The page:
The Marae Moana Bill was passed in parliament on 11th July 2017, which is a huge move for conservation of both ocean and land biodiversity in the Cook Islands. Our technical director worked hard to gather support for 50 nautical mile exclusion zones around each island in the Cook Islands, and through doing this helped to convince government to increase the size of the zones from 24nm to 50nm. We have Liam Kokaua on the Marae Moana Technical Advisory Group to contribute to the development of Marae Moana policy and ensure biodiversity conservation remains a significant part of Marae Moana’s activities. We also have Teina Mackenzie on the Marae Moana Council as the NGO representative.
We have been involved in the development of the new NBSAP as contractors for the Ecosystem Services Valuation, as well as stakeholders providing comment during the development of the new document, which will guide biodiversity activities for the next 4 years.
Alanna won the Miss Cook Islands pageant and travelled to China to participate in Miss World. She used these opportunities to showcase the conservation efforts on the Rimatara lorikeet and the work she has done at Te Ipukarea Society with the Tanga’eo. She has continued her research into Petrels and Shearwaters in the Cook Islands, placing acoustic bird recorders on different mountain peaks, and most recently on Mangaia. She also attended a UNESCO Biosphere reserve meeting on behalf of TIS.
Liam was able to spend two weeks conducting whale research in the Great Barrier Reef, increasing his and TIS’ capacity in cetacean research. He also commenced a postgraduate certificate in Ridge to Reef Sustainability, funded through the Ridge to Reef Programme. Also through the R2R programme, Liam participated in two surveys of the endemic Ara Pepe plant, one in Mauke and one in Atiu.
Climate Change
Our first climate change project, Weather Stations in Schools, has kicked off with the majority of outer island schools now recipients of weather stations and having received trainings in how to read these instruments and make climate records for their islands.
Our second climate change project, focussing on building resilient coastlines in the Pacific focusses on providing natural or soft solutions to coastal erosion and other climate related issues in the Northern Cook Islands. We also have other projects in Niue, and Tokelau. This is the society’s first project to span beyond Cook Islands borders, and has brought in valuable income which helps us maintain our work in the Cook Islands.
Eco-Sustainable Development
Alongside the Cook Islands Aronga Mana, we took the Government to court for the signing of the Sustainable Fisheries Partnership Agreement with the EU.
The initial court case was from 3-6th July 2017 and after a number of months we were informed that we were unfortunately unsuccessful. It was agreed between TIS and the Aronga Mana to go to the Court of Appeal in May 2018, and we are currently waiting on the results. We continue to encourage our people to learn more about the status of our fish stocks and to practice or purchase from sustainable fisheries. Our team attended the WCPFC Scientific Commission meeting held in RArotonga in July 2017. The use of FADs by purse seiners continues to be a major contributor to the decline in fish stocks and other marine life.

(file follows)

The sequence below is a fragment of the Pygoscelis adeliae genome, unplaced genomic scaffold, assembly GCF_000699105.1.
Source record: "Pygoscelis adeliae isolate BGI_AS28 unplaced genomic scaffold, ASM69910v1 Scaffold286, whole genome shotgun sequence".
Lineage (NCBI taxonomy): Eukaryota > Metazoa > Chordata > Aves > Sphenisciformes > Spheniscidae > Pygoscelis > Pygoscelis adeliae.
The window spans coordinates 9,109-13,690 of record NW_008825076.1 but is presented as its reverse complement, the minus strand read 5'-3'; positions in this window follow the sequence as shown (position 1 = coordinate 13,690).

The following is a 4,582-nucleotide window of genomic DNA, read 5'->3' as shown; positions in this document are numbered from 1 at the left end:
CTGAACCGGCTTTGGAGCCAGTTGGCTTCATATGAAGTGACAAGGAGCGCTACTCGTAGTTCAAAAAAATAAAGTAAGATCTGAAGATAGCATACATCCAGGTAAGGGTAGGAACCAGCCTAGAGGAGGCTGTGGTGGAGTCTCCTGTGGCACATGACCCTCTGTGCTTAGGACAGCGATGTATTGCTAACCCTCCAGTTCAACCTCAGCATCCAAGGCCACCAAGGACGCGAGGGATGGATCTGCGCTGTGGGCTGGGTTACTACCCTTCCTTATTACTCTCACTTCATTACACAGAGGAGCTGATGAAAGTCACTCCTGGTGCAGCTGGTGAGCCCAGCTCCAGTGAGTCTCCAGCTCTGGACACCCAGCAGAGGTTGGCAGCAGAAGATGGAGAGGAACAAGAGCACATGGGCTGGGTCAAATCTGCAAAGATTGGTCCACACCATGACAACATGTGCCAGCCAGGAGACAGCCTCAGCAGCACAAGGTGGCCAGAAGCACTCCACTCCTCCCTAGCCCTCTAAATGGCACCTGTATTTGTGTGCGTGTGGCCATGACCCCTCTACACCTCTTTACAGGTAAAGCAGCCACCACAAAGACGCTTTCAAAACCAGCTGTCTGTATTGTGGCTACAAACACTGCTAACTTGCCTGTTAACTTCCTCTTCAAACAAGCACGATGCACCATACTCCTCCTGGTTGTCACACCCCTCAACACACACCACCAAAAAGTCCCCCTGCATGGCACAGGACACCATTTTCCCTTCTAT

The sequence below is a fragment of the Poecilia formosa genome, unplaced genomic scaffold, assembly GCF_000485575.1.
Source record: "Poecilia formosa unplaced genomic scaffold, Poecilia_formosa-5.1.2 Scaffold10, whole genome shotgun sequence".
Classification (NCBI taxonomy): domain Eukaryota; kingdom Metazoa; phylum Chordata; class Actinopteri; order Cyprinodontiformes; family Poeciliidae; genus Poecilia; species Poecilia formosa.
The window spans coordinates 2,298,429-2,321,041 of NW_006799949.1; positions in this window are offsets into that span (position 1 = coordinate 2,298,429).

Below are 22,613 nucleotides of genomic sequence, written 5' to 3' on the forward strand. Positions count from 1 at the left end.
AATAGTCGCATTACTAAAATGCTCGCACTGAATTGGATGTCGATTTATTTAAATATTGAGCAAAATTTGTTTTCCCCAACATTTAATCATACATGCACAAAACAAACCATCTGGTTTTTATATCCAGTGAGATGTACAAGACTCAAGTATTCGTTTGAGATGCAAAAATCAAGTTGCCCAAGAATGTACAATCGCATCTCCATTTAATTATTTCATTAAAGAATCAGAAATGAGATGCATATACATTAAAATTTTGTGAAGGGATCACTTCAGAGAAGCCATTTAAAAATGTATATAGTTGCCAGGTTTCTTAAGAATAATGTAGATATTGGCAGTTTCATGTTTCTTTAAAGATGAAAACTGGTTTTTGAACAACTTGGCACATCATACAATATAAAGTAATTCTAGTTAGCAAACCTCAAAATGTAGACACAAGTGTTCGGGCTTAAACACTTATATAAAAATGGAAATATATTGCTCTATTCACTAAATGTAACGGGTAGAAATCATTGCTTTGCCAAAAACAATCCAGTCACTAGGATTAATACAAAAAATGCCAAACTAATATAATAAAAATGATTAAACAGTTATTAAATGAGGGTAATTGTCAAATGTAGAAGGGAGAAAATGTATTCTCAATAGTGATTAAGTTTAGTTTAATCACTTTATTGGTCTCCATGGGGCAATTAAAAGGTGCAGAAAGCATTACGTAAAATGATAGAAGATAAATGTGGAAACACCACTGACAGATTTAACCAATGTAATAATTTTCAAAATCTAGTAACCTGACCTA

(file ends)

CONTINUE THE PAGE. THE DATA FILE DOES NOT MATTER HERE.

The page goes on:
Tourism – we continue to advocate for a sustainable tourism industry. We are currently working as the TA for the development of a Tourism Acreditation Scheme for tourist accommodations and businesses, which is funded by the Ridge to Reef Project.
Seabed Mining – we have been involved in interviews and providing comments with a number of researchers and during stakeholder consultations. We continue to educate the public about seabed mining through our information brochures particularly at events such as environment week.
Our team, especially Kelvin has continued the reviewing of EIAs distributed by NES
Our Mana Tiaki programme has grown to include a number of businesses on Rarotonga, and includes the placement of donation boxes at local businesses such as bars, cafes, department stores, and hardware stores. Mana Tiaki income for our projects has increased considerably since 2016.
Liam became a youth ambassador for Sustainable Development on the global stage when he was invited to the UNESCO Education for Sustainable Development Conference in Paris. This followed a full day workshop he ran in February 2018 which had 38 high school youth attend to learn more about ESD.
On a very positive note, through publishing an appeal on behalf of the Cook Islands Voyaging Society, one of our BirdLife donor contacts donated 20,000 NZD to CIVS to go towards repairs of their hull which was fire damaged in 2017. We are happy to support CIVS as they are an advocate for both marine conservation and sustainable ocean transport, while maintaining Cook Islands Maori cultural values. The donors also gave 10,000 NZD towards the Dame Margaret Environmental Internship.